I like to freeline shrimp on a 1/0 hook while fishing for Specks. It’s fun to clearly feel the bite, pull, and the hook set with them. I usually wade-fish for specks in a place like Fort De Soto Park in St. Petersburg, Florida down around the Sunshine Skyway Bridge and pier.
There are plenty of grassy flats areas that make for perfect fishing. Though they do prefer an incoming or outgoing active tide, I’ve caught them during anytime because the allure of a big live shrimp is too much for them to pass up.
Thing is, with shrimp you’ll have the bait stealers (pinfish) robbing you often. If you have baitfish, it can be just as good fishing or better.
A couple of trout in the cooler is a nice feeling. The flesh is super tender, especially when broiled in butter with scallops.
Are They Good Eating?
I think most anglers know that Specks are great on the frying pan or in the oven. They don’t have a strong smell, but they do have a unique taste that goes really well with real butter, garlic, and scallops (my own preference).
Because of the light flavor, you can often get kids to like trout on the dinner table â€“ so don’t miss your opportunity to get the little ones eating good fish.
Where To Find Specks?
As you can see by the range map above, you can find these fish along the entire coast of Florida. I’ve had the most success on the west coast, probably because I live on this side and fish it the most.
Ideal areas are anywhere with sea grass, though you’ll also find them over oyster beds and near structure on structure if you’re offshore. Meaning, if you can find a shallow ledge, and then something on top of that shallow ledge, you’ll typically find some trout there if not too far offshore.
With Inshore Fishing, you’ll need to toss your lines in a number of different depths to find out where they are because they will stay at a certain depth to thermoregulate. Once you find them, you’ll probably catch your limit of them because they seem to always be hungry for small baitfish or shrimp of any size.
What Do TheyEat?
Top live baits are shrimp of any size and baitfish under the size of a large pinfish. There are big 39″ Gator Trout that will eat a large baitfish or mullet, but they’re not all that common and you probably would rather catch fish than just have endless patience waiting for a lunker to bite.
I like fishing with small pinfish if I can net them, they’re getting expensive for a dozen at the bait shop!
Artificial lures can also work, and I almost always use a clear shrimp with bits or reflective foil in them to catch specks (sometimes called specks!). Either way you gotta spend the money if using shrimp lures or live shrimp, right?
Learn to throw a cast net and catch small baitfish and you’ll be able to freeze them for next time. Small mullet freeze well and you can use them for weeks and save some money.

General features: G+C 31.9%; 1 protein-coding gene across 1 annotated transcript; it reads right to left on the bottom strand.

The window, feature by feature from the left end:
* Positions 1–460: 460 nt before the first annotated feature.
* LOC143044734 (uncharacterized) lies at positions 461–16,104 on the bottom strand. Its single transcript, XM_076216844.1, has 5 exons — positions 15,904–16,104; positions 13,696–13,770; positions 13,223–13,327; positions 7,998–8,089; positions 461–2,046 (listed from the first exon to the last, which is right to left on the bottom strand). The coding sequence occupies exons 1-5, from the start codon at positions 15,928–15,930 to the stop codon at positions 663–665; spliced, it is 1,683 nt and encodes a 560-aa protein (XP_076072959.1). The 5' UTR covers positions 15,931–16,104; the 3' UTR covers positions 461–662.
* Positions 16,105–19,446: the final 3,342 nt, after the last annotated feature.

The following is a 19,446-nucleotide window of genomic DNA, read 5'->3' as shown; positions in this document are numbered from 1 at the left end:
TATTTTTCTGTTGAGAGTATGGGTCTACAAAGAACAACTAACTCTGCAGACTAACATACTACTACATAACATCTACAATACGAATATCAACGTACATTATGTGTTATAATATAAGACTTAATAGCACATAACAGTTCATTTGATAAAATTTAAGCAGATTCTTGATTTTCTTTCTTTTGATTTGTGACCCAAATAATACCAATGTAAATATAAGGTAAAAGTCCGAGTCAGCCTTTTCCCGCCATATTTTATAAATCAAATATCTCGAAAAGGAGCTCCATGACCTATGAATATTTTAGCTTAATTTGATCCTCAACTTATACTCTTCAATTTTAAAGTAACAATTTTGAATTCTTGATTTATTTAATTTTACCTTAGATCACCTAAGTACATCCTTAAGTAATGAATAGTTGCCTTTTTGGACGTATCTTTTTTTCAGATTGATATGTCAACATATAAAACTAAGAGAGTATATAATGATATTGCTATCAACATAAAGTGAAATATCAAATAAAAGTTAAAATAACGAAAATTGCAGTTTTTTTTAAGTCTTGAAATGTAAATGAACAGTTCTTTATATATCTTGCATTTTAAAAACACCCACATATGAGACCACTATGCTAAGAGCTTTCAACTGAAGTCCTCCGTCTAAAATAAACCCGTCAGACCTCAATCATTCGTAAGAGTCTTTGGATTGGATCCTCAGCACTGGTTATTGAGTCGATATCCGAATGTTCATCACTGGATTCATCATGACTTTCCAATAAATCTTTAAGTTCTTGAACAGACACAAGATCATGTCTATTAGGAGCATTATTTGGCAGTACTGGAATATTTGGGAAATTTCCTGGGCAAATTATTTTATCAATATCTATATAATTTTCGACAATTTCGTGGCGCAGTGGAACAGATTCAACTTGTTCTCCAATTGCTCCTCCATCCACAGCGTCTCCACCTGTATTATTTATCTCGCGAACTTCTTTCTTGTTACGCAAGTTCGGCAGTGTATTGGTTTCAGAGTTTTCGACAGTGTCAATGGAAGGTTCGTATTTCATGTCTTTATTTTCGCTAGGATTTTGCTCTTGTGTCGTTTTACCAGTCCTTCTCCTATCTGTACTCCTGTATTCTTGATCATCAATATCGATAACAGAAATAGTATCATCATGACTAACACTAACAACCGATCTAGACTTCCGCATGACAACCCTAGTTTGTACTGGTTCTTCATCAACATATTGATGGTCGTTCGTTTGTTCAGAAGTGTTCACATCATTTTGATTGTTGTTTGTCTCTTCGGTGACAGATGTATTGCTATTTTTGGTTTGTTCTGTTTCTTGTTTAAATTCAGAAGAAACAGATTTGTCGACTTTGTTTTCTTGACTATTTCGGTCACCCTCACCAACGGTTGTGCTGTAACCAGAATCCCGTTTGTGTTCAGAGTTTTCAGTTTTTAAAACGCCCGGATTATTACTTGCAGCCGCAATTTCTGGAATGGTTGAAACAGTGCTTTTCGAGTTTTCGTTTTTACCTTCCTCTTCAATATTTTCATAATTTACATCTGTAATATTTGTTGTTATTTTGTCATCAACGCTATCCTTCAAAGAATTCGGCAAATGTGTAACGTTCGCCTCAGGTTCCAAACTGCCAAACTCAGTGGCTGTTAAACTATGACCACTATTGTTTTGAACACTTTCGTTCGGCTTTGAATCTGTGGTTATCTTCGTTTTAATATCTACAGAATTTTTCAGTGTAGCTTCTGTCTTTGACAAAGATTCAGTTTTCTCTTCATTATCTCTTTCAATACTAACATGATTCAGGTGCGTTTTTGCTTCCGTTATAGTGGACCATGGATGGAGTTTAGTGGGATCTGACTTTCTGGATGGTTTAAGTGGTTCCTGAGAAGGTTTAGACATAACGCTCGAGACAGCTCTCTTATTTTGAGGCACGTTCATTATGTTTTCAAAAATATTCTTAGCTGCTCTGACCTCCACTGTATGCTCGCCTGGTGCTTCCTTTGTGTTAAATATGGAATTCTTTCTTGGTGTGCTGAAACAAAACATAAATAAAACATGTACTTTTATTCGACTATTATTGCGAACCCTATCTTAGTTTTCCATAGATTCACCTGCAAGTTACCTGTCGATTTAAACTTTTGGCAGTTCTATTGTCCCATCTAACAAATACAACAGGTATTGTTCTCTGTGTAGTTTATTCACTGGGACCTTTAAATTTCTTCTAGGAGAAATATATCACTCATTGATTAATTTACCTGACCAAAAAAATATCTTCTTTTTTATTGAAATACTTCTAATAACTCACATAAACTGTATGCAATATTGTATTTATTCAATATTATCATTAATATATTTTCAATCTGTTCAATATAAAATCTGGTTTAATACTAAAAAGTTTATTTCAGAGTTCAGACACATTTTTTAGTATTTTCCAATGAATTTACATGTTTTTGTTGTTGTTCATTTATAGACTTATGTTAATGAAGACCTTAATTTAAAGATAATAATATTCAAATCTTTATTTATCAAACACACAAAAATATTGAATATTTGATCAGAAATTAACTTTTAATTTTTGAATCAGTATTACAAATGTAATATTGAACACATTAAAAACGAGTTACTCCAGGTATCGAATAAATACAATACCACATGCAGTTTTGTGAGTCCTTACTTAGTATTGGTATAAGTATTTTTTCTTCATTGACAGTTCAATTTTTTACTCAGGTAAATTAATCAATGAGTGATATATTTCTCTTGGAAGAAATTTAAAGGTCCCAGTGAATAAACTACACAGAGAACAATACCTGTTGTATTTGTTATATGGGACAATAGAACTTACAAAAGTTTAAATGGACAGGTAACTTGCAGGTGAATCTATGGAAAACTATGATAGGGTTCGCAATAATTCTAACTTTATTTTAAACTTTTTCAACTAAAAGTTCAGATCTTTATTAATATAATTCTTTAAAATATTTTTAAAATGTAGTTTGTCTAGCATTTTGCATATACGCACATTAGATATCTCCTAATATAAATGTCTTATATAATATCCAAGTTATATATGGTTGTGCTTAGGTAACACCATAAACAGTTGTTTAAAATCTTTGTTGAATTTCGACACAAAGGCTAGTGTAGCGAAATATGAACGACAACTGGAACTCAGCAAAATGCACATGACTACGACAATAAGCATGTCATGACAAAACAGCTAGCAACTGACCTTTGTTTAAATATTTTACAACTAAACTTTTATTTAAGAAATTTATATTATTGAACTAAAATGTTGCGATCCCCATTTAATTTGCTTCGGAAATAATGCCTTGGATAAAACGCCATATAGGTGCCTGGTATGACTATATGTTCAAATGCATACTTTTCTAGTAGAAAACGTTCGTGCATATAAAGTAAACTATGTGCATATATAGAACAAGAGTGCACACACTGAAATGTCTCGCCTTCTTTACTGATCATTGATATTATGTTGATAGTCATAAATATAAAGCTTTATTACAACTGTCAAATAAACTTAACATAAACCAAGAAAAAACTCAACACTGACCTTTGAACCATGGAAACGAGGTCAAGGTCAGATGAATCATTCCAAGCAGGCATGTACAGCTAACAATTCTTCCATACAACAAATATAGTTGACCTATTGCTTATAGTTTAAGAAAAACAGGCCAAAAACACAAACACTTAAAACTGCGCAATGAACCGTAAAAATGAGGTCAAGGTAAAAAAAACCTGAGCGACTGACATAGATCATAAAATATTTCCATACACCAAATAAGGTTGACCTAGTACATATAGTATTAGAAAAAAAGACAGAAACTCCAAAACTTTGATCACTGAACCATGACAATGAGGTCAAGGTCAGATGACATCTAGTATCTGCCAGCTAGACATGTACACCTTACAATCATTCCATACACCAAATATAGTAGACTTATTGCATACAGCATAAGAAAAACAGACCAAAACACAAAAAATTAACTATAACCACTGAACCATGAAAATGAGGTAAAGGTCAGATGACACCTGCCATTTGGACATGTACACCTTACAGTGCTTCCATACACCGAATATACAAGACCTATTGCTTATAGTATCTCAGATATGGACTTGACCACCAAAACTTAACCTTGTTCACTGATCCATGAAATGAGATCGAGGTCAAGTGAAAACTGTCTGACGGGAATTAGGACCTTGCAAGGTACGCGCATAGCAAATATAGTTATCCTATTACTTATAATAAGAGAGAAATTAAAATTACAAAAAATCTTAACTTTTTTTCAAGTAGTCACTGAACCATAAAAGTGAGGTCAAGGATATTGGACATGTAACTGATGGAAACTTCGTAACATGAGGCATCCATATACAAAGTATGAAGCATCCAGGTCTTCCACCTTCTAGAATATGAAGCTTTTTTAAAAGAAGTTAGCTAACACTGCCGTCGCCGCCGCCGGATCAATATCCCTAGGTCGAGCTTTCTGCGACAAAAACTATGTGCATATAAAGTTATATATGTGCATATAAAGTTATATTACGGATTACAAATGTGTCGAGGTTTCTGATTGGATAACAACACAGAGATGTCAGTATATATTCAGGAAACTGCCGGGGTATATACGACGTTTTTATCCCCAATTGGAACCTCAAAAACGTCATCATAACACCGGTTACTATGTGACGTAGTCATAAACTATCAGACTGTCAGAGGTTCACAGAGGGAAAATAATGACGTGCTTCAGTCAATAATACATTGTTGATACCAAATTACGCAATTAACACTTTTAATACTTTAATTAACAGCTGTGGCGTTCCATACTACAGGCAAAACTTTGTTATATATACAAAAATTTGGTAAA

Speckled Seatrout Preferred Prey
- baitfish of all sizes
- pinfish and other small fish
- mullet up to 12″ long (for huge Gator Trout)
- shrimp (any size)
How to Catch Seatroutâ€”Techniques
From a Small Boat â€“ Kayak, Canoe
As long as the tide isn’t too strong, or if you’re in an area protected from strong currents and can cast to the fish, Kayak Fishing is the perfect way to catch specks.
You may be able to tie your kayak to a mangrove tree branch or root to keep you stationary while you fish. Typically, seatrout are in shallow water near the shores when the weather isn’t too hot, like in the spring and fall.
You might find them in just two meters of water in the grass on the flats.
From the Shore (Wade-fishing)
Fishing for seatrout from the shore is how I usually did it because it was super-easy and if I had a craving for some for a meal, it was easier than loading up the kayak on the roof of the car.
Walk out to about waist-deep and start throwing toward the deeper water to see if your spot holds any of these fish or not. Freelining a shrimp works great, and like I mentioned, it’s easy to feel the bites and give a little twitch to set the hook.
Don’t set the hook hard, you’ll probably rip right through the trout’s weak mouth tissue. For as big as the Gator-Trout get, they are quite fragile fish. You’ll see when you first pick one up.
The softness of the fish is a little weird. Be careful to only touch the fish when your hands are very wet.
They have a protective layer of slime that keeps them safe from infection. If you remove it, they can easily perish. Another thing, make sure you never hold the Speck up by its jaw! The jaw is not strong enough, and you’ll injure the fish.
When Is the Best Time to Catch Speckled Seatrout?
The best time of day for catching these fish is in the early morning before sunrise and up to a few hours after sunrise. I usually target a different fish after the specks stop biting in the morning. You can also catch specks from around 10 pm. to after midnight.